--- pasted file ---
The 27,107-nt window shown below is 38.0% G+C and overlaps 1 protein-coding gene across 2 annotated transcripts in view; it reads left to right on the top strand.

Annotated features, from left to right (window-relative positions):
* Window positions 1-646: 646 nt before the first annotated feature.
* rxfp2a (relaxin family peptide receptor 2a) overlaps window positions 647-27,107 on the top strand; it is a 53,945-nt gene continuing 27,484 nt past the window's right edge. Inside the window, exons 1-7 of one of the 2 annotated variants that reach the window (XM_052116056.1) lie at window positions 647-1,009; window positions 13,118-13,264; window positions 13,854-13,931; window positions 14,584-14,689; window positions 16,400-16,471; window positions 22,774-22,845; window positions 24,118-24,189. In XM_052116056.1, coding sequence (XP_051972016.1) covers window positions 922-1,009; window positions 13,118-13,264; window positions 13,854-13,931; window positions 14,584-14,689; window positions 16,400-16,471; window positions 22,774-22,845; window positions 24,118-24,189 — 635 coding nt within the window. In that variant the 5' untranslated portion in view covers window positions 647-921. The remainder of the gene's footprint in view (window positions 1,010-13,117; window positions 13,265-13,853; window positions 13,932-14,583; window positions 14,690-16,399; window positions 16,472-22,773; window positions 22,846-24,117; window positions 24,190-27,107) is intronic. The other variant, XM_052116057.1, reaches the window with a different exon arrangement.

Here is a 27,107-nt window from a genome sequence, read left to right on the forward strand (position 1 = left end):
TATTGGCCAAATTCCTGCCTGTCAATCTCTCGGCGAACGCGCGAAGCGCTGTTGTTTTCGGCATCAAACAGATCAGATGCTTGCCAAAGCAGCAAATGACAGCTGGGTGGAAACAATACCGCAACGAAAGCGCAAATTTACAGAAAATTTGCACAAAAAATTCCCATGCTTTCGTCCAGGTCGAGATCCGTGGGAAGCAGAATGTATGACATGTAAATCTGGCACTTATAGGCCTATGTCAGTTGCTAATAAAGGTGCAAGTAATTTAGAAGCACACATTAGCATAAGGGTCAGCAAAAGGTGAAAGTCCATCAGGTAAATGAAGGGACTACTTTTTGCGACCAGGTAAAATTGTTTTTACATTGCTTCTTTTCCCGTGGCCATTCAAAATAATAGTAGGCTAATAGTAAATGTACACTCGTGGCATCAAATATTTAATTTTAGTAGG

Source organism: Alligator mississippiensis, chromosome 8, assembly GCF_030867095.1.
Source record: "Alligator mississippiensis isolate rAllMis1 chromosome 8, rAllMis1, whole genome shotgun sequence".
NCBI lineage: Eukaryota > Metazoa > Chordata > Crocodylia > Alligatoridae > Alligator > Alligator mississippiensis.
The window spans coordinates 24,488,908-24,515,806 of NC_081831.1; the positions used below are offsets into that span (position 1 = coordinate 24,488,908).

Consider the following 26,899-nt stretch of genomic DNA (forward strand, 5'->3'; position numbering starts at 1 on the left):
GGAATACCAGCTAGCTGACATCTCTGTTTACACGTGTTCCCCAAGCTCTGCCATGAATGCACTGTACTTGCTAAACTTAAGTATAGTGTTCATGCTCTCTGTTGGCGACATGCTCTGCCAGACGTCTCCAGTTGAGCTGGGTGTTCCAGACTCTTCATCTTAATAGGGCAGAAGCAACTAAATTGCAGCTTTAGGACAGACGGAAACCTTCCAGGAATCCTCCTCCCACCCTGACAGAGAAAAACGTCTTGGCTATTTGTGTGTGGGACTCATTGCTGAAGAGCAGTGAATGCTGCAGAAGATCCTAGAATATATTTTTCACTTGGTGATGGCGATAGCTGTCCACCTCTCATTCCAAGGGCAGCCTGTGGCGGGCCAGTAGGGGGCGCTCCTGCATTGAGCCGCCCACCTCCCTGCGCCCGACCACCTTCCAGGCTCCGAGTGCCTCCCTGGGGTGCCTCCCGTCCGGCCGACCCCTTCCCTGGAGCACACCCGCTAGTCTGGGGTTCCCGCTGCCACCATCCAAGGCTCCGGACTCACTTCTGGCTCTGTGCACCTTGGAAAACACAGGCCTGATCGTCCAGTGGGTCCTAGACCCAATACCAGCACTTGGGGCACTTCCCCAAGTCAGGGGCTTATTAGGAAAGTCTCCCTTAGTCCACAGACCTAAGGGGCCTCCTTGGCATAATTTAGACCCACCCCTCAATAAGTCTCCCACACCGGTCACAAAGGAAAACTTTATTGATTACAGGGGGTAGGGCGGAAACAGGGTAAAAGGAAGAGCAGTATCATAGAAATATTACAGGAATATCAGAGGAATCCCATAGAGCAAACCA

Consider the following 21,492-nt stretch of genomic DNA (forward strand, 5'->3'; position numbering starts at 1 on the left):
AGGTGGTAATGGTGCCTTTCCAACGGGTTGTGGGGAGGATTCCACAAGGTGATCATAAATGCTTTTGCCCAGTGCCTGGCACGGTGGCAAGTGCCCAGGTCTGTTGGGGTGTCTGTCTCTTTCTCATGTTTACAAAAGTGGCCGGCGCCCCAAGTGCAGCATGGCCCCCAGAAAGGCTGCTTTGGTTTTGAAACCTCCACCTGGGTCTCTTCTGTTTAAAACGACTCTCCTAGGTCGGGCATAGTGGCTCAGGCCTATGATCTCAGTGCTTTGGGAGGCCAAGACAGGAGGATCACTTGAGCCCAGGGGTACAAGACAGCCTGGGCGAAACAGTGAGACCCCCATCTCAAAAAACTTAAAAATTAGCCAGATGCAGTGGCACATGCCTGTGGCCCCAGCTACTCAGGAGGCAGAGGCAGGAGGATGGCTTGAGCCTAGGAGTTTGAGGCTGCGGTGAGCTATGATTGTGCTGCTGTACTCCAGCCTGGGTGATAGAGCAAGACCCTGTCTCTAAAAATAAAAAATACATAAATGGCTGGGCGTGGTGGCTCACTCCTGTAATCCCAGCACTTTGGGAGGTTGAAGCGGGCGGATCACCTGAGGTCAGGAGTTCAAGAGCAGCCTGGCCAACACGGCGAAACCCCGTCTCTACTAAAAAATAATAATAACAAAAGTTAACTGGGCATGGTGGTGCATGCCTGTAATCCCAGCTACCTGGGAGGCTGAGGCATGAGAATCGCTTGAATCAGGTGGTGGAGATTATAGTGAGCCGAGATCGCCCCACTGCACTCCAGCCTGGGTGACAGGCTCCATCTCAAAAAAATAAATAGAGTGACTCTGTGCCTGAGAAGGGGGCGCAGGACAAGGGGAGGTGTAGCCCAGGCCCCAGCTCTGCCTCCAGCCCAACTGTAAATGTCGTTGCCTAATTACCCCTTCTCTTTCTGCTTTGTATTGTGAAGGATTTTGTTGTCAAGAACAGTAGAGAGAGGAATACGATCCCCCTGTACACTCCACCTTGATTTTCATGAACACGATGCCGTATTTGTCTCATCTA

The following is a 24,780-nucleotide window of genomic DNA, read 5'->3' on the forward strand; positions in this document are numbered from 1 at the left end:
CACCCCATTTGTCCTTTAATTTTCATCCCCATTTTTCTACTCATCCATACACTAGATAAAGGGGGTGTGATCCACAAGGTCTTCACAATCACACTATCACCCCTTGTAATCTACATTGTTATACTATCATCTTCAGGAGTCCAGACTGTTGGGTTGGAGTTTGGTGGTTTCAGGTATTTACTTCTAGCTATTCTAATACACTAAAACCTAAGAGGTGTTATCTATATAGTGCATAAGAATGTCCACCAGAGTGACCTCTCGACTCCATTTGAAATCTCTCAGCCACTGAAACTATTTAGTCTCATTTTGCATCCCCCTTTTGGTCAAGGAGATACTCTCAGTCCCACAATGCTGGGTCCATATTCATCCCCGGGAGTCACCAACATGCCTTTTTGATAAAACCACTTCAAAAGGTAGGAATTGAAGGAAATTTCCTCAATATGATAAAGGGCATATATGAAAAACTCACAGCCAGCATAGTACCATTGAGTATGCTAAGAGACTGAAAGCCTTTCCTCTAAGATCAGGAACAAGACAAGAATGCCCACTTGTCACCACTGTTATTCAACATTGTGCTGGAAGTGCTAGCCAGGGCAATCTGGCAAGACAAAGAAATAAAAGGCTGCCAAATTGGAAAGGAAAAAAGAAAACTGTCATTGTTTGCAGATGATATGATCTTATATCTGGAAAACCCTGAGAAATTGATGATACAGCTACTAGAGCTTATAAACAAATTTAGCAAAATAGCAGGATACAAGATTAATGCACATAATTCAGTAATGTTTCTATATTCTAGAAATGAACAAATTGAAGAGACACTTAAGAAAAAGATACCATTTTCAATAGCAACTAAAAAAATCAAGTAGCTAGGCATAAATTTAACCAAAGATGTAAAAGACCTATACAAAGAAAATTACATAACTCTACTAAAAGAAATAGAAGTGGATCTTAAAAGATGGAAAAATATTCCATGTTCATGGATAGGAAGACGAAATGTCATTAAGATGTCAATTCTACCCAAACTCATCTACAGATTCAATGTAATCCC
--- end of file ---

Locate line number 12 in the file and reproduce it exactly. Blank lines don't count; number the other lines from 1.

GGAATACCAGCTAGCTGACATCTCTGTTTACACGTGTTCCCCAAGCTCTGCCATGAATGCACTGTACTTGCTAAACTTAAGTATAGTGTTCATGCTCTCTGTTGGCGACATGCTCTGCCAGACGTCTCCAGTTGAGCTGGGTGTTCCAGACTCTTCATCTTAATAGGGCAGAAGCAACTAAATTGCAGCTTTAGGACAGACGGAAACCTTCCAGGAATCCTCCTCCCACCCTGACAGAGAAAAACGTCTTGGCTATTTGTGTGTGGGACTCATTGCTGAAGAGCAGTGAATGCTGCAGAAGATCCTAGAATATATTTTTCACTTGGTGATGGCGATAGCTGTCCACCTCTCATTCCAAGGGCAGCCTGTGGCGGGCCAGTAGGGGGCGCTCCTGCATTGAGCCGCCCACCTCCCTGCGCCCGACCACCTTCCAGGCTCCGAGTGCCTCCCTGGGGTGCCTCCCGTCCGGCCGACCCCTTCCCTGGAGCACACCCGCTAGTCTGGGGTTCCCGCTGCCACCATCCAAGGCTCCGGACTCACTTCTGGCTCTGTGCACCTTGGAAAACACAGGCCTGATCGTCCAGTGGGTCCTAGACCCAATACCAGCACTTGGGGCACTTCCCCAAGTCAGGGGCTTATTAGGAAAGTCTCCCTTAGTCCACAGACCTAAGGGGCCTCCTTGGCATAATTTAGACCCACCCCTCAATAAGTCTCCCACACCGGTCACAAAGGAAAACTTTATTGATTACAGGGGGTAGGGCGGAAACAGGGTAAAAGGAAGAGCAGTATCATAGAAATATTACAGGAATATCAGAGGAATCCCATAGAGCAAACCA